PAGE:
I am very impressed with the way Norwich (my place of work) does distance learning. They have a unique model, and while I don’t agree with all of it, I can’t help but admit that it works. There are two things that impress me most. The first is the way they supervise their instructors. Those instructors are under near constant surveillance. If they don’t get back to a student within 24 hours or return a paper within 72 hours, they are in hot water. They are expected to contribute to discussions in a productive way and always provide useful comments on a student’s paper. They actually CALL each student personally before the start of the class (of course the classes are small with only 10-14 students to an instructor). The Program Directors are very committed to ensuring quality control, and they rightly realize that the faculty member can make or break the students’ experience.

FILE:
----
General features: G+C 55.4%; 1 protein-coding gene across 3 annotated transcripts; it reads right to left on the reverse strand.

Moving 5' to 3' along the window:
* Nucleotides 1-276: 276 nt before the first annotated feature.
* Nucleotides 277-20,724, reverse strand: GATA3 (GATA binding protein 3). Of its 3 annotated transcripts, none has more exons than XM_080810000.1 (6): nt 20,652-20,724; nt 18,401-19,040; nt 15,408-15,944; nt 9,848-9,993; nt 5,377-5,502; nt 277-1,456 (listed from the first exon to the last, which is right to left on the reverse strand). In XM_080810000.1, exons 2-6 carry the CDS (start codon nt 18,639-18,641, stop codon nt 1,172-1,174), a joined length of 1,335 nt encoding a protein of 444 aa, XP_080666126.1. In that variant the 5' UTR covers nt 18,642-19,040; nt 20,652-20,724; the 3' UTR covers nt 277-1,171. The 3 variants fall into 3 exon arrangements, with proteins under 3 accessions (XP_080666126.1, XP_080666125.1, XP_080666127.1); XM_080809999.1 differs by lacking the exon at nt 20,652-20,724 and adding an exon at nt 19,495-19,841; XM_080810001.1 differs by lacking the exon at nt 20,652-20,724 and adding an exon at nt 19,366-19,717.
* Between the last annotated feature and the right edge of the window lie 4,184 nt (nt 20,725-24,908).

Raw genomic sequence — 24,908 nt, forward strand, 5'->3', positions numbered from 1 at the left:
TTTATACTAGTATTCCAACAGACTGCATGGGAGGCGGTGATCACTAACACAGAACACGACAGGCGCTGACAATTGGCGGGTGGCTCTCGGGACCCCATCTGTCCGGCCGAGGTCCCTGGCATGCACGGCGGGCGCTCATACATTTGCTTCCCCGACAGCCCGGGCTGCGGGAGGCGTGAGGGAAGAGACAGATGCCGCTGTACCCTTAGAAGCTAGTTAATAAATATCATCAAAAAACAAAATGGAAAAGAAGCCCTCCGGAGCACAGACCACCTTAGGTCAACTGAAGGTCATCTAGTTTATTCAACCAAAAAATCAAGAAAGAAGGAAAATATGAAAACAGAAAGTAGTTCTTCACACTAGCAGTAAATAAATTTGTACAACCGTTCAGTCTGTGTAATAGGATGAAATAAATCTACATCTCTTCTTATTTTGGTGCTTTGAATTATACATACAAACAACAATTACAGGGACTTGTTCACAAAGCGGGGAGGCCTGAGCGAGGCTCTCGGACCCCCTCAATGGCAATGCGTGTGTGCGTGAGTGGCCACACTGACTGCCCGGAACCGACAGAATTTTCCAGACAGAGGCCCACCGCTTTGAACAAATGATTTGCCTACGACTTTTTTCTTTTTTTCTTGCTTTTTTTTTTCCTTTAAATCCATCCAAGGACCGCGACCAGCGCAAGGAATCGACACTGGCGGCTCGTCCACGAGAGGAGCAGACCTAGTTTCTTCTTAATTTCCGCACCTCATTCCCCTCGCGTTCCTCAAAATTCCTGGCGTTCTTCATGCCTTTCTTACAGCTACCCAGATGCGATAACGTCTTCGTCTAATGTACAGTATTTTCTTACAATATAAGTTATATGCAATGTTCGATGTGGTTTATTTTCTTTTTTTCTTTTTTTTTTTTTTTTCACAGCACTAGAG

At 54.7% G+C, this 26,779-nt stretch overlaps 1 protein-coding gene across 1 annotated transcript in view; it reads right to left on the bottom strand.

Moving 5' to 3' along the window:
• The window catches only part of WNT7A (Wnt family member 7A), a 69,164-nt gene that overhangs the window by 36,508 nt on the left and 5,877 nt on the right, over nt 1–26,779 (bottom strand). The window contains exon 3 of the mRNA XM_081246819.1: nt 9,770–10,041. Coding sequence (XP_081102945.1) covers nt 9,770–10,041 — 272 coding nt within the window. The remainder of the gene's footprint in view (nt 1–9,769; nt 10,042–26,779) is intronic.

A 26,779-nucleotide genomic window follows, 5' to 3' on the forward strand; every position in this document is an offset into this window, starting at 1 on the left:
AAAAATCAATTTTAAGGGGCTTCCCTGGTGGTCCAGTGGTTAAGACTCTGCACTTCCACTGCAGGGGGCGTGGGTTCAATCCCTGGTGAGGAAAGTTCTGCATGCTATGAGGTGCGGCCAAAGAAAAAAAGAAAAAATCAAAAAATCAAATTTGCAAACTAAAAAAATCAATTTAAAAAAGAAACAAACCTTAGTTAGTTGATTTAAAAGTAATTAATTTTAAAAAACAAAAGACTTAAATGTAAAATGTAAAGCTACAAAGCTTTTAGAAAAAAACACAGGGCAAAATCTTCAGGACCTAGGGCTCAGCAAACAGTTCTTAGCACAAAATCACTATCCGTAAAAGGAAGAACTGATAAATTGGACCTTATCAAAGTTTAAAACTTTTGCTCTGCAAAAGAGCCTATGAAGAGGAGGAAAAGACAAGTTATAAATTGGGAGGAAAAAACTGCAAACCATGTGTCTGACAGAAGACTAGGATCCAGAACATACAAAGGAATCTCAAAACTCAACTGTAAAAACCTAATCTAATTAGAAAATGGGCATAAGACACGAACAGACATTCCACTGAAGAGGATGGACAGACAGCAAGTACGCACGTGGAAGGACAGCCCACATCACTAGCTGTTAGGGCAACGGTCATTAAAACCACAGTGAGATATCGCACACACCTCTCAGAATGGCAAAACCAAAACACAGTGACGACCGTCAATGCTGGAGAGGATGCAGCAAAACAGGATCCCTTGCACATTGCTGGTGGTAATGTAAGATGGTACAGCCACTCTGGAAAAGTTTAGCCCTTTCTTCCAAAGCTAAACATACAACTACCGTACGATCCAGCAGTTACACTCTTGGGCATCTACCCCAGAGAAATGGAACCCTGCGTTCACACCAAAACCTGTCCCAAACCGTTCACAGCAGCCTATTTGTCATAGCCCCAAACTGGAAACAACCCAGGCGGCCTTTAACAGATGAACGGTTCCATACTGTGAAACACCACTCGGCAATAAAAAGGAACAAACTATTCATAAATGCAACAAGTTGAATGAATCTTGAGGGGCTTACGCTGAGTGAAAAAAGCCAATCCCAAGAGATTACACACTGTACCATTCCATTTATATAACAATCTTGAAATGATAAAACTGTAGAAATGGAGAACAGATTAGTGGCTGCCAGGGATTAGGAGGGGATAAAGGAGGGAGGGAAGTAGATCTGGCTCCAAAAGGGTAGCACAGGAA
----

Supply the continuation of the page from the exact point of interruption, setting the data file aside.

The second thing they do is work really hard to build a sense of community. In addition to the regular discussion boards, they have a community space for the distance learners and offer new profiles of students every other week. They work hard to make them feel a part of the Norwich tradition. They try to humanize the experience as much as possible. The separate programs have even set up Google, Yahoo! and MSN groups for their students to build a sense of community and keep it going after the students have graduated and no longer have access to WebCT. When the students come to campus to graduate (they have a week of Residency with graduation as the finale), you can tell that they feel a deep sense of connection to Norwich and to the students they have studied with. And that is impressive since up until then, all of their interactions have been virtual (there is no residency component before they finish their coursework). Their efforts to create a sense of connection in the online world is really to be commended.
Jennifer wonders if the problems she (and I) had are inherent to distance learning in general. Looking at what I’ve learned from Norwich and hearing comments like those that Paul made on Jennifer’s post, it’s obvious to me that there are schools working hard to make online education more than a face-to-face class on the Web and to help make students feel connected to the University and to each other. I know that online learning will never be just like face-to-face, but it can be a lot better.